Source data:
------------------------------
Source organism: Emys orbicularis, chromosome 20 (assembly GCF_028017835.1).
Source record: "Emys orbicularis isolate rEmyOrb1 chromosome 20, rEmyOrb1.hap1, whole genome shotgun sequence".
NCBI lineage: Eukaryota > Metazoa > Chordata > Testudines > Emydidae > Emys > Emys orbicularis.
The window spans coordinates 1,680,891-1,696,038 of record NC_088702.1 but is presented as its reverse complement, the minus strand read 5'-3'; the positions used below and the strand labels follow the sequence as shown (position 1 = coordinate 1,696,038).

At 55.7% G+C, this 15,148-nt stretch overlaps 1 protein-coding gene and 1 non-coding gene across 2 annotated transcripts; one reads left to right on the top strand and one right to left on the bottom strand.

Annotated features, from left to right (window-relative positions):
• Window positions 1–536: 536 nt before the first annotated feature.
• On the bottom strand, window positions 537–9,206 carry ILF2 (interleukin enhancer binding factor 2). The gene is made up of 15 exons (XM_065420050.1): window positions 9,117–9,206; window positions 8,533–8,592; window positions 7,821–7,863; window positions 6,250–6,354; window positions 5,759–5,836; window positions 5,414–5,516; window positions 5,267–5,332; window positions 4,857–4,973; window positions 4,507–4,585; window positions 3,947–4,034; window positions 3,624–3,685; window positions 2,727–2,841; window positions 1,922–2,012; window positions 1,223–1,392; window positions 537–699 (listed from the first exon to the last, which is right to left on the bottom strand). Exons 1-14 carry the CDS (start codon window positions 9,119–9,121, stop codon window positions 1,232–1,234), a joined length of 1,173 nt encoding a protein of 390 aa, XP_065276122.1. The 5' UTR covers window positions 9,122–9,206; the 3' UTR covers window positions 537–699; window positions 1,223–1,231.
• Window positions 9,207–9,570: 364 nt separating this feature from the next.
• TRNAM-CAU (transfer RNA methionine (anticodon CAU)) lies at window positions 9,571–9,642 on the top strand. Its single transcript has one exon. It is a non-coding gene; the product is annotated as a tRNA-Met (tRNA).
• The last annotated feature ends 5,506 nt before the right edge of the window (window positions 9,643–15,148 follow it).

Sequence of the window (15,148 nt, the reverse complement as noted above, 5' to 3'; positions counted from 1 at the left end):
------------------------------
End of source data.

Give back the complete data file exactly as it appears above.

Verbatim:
Source organism: Emys orbicularis, chromosome 20 (assembly GCF_028017835.1).
Source record: "Emys orbicularis isolate rEmyOrb1 chromosome 20, rEmyOrb1.hap1, whole genome shotgun sequence".
NCBI lineage: Eukaryota > Metazoa > Chordata > Testudines > Emydidae > Emys > Emys orbicularis.
The window spans coordinates 1,680,891-1,696,038 of record NC_088702.1 but is presented as its reverse complement, the minus strand read 5'-3'; the positions used below and the strand labels follow the sequence as shown (position 1 = coordinate 1,696,038).

At 55.7% G+C, this 15,148-nt stretch overlaps 1 protein-coding gene and 1 non-coding gene across 2 annotated transcripts; one reads left to right on the top strand and one right to left on the bottom strand.

Annotated features, from left to right (window-relative positions):
• Window positions 1–536: 536 nt before the first annotated feature.
• On the bottom strand, window positions 537–9,206 carry ILF2 (interleukin enhancer binding factor 2). The gene is made up of 15 exons (XM_065420050.1): window positions 9,117–9,206; window positions 8,533–8,592; window positions 7,821–7,863; window positions 6,250–6,354; window positions 5,759–5,836; window positions 5,414–5,516; window positions 5,267–5,332; window positions 4,857–4,973; window positions 4,507–4,585; window positions 3,947–4,034; window positions 3,624–3,685; window positions 2,727–2,841; window positions 1,922–2,012; window positions 1,223–1,392; window positions 537–699 (listed from the first exon to the last, which is right to left on the bottom strand). Exons 1-14 carry the CDS (start codon window positions 9,119–9,121, stop codon window positions 1,232–1,234), a joined length of 1,173 nt encoding a protein of 390 aa, XP_065276122.1. The 5' UTR covers window positions 9,122–9,206; the 3' UTR covers window positions 537–699; window positions 1,223–1,231.
• Window positions 9,207–9,570: 364 nt separating this feature from the next.
• TRNAM-CAU (transfer RNA methionine (anticodon CAU)) lies at window positions 9,571–9,642 on the top strand. Its single transcript has one exon. It is a non-coding gene; the product is annotated as a tRNA-Met (tRNA).
• The last annotated feature ends 5,506 nt before the right edge of the window (window positions 9,643–15,148 follow it).

Sequence of the window (15,148 nt, the reverse complement as noted above, 5' to 3'; positions counted from 1 at the left end):